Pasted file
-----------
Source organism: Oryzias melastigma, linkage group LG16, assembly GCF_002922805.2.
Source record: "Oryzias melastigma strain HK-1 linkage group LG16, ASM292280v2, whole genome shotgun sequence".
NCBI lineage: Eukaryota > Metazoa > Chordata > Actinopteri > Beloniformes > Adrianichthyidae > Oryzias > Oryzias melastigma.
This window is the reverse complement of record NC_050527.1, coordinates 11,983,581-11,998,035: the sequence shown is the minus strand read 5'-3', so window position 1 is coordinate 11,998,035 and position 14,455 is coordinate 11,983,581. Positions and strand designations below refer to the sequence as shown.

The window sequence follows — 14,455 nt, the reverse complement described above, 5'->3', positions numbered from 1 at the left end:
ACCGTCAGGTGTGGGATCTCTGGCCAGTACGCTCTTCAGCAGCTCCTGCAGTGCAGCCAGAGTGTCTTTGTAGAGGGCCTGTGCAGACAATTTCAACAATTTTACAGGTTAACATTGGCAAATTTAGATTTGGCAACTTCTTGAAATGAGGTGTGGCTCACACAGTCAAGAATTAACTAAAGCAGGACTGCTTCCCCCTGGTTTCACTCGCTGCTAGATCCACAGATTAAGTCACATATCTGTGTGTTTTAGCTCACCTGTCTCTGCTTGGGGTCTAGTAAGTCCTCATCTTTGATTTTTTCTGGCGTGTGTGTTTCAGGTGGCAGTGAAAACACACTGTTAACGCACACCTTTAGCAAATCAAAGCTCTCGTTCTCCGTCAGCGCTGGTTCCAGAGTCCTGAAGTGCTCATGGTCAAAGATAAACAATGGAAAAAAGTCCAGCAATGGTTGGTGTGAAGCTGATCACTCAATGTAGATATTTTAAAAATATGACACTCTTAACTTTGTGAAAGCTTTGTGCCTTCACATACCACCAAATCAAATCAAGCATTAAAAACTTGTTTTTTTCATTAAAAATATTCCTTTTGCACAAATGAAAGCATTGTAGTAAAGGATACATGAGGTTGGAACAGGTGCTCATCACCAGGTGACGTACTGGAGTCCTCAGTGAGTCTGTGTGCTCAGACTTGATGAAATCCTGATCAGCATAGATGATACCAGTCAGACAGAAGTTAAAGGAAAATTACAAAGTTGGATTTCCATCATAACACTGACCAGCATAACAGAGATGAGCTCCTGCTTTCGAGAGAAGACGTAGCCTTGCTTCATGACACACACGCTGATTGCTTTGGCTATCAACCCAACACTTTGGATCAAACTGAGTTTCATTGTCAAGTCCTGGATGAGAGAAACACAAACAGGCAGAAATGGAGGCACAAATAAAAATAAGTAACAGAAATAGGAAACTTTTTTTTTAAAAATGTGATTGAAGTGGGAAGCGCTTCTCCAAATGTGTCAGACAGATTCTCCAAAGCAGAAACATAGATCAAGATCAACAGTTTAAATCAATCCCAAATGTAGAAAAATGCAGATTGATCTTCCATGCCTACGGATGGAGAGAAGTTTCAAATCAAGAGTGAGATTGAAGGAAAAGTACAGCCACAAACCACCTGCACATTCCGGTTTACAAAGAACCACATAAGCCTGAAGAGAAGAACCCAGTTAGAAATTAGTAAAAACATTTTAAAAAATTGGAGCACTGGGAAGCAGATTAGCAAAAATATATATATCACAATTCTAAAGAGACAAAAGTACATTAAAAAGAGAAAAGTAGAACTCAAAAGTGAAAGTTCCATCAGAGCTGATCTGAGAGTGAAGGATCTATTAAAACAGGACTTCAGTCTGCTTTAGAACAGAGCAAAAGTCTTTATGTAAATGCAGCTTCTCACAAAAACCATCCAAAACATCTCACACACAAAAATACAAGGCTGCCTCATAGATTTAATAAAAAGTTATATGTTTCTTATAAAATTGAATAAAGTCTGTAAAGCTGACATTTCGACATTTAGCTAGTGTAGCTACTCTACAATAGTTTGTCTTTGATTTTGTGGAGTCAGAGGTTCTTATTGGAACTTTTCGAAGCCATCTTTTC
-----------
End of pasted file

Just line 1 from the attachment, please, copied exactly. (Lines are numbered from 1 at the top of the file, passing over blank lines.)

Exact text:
Source organism: Oryzias melastigma, linkage group LG16, assembly GCF_002922805.2.